Unstacking the Deck

Detail from the Euphemia Haynes trading card (Shannon Wright)
Detail from the Euphemia Haynes trading card (Shannon Wright)


Forget Pokémon: these scientists are reviving the trading-card game while also fighting gender inequality. Last spring, researchers from Westcoast Women in Engineering, Science and Technology and the Michael Smith Laboratories at The University of British Columbia (UBC) released a set of trading cards featuring notable women in science, technology, engineering, and mathematics (STEM).

WISE, short for Women in Science and Engineering, is a deck-building game where the main objective is to collect a set of cards. A starter deck, aimed at kids 10 and up, features 21 scientists and engineers. Players score points by collecting different achievement cards for each individual, thereby completing the CVs of various women.

With so many notable women contributing to STEM fields, selecting individuals for the starter pack was not easy. “We wanted to focus on women who were not necessarily well known,” said David Ng, a UBC faculty member working on the project, “and to include people whose profile reflected some of the challenges in gender culture.”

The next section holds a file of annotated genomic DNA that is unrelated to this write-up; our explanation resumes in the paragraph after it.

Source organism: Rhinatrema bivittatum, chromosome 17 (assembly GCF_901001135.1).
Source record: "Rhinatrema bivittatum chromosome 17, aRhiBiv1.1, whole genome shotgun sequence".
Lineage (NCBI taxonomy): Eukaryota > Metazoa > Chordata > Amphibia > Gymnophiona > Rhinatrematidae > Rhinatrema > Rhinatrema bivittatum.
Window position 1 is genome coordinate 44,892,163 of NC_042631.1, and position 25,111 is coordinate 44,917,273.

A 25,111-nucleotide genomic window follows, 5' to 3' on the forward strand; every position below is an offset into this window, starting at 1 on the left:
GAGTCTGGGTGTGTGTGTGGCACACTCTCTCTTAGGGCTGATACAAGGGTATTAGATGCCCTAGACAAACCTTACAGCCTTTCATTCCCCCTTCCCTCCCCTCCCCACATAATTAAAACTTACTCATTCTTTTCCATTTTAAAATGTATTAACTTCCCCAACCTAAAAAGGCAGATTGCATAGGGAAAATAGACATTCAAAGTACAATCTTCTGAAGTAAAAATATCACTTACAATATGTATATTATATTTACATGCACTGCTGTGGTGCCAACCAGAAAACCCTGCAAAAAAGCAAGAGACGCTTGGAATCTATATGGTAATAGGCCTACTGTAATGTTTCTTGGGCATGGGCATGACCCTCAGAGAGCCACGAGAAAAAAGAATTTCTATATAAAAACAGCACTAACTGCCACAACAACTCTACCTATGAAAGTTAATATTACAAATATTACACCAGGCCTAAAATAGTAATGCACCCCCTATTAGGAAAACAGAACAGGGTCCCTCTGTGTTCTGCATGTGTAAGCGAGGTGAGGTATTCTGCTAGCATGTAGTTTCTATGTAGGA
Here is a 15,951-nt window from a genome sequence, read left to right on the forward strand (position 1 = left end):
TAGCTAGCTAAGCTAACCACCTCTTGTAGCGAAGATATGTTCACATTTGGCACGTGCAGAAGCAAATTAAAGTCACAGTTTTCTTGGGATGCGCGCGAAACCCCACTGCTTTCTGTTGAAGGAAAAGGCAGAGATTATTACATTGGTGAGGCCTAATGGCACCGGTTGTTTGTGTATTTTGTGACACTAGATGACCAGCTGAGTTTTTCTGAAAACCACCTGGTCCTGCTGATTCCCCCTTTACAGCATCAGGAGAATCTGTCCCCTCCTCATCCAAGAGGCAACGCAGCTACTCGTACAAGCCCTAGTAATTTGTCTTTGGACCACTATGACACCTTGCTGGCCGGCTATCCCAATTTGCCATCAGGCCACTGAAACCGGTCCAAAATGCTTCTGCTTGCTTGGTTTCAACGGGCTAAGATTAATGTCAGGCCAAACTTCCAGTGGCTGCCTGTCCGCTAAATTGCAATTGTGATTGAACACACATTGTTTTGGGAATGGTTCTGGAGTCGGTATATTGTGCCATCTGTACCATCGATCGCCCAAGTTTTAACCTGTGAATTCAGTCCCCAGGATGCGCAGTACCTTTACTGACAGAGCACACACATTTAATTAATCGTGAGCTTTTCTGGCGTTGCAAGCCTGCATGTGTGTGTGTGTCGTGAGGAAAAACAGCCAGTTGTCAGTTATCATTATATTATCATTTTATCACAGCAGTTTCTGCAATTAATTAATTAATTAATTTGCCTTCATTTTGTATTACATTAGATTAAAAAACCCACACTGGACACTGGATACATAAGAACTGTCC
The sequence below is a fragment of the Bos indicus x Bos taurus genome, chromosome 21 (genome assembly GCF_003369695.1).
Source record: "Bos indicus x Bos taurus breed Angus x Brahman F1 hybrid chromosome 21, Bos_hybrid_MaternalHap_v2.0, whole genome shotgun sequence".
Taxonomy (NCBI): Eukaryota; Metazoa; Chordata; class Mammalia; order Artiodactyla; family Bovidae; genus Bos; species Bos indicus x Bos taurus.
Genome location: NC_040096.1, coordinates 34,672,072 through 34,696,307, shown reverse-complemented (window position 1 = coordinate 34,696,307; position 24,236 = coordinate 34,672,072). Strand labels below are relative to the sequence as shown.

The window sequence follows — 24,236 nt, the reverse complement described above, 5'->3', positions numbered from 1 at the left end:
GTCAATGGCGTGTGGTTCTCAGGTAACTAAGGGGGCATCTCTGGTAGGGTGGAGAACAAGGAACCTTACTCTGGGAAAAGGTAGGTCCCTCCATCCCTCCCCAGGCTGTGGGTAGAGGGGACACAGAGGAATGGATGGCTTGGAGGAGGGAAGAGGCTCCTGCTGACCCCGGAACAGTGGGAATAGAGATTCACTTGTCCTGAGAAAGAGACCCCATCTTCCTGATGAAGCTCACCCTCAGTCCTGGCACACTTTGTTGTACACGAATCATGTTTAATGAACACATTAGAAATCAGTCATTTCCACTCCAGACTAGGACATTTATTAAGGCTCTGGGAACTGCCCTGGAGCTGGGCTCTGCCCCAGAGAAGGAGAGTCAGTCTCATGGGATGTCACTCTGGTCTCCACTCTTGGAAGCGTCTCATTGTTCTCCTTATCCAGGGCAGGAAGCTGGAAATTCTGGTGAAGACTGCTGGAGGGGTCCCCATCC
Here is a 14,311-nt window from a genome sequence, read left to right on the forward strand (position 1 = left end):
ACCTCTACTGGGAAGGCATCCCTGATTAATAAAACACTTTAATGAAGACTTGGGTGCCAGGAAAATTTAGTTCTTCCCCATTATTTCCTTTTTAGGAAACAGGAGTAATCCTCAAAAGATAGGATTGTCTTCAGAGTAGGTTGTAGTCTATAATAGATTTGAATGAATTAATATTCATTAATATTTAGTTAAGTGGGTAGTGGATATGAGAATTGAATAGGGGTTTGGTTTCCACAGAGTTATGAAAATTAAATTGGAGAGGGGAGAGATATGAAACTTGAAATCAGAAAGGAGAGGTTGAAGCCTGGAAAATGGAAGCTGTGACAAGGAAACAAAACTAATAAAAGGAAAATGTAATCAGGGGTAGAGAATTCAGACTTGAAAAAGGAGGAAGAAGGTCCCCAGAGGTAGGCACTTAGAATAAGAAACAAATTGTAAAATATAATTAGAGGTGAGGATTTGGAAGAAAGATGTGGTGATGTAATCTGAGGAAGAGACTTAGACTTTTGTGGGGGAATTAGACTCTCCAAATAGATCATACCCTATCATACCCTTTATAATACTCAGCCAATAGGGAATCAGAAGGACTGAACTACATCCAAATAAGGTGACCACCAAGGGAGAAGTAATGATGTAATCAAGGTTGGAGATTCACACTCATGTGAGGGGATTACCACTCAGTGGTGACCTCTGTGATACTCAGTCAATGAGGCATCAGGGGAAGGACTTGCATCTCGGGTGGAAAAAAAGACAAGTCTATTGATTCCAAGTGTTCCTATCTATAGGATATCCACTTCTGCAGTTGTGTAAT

Alice Hamilton, a pioneer in occupational health and medicine, made the first cut, as did Inge Lehmann, the Danish seismologist who discovered Earth’s inner core. Ng and his colleagues are already working on expansion packs that include a wider range of women, as well as cards addressing sexual harassment and misogyny.

“We talk a lot about diversity and representation in STEM circles,” Ng said, “but it’s also clear that’s where the structural and cultural challenges to gender equity are still very much with us.”

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Sara Goudarzi is a freelance writer.


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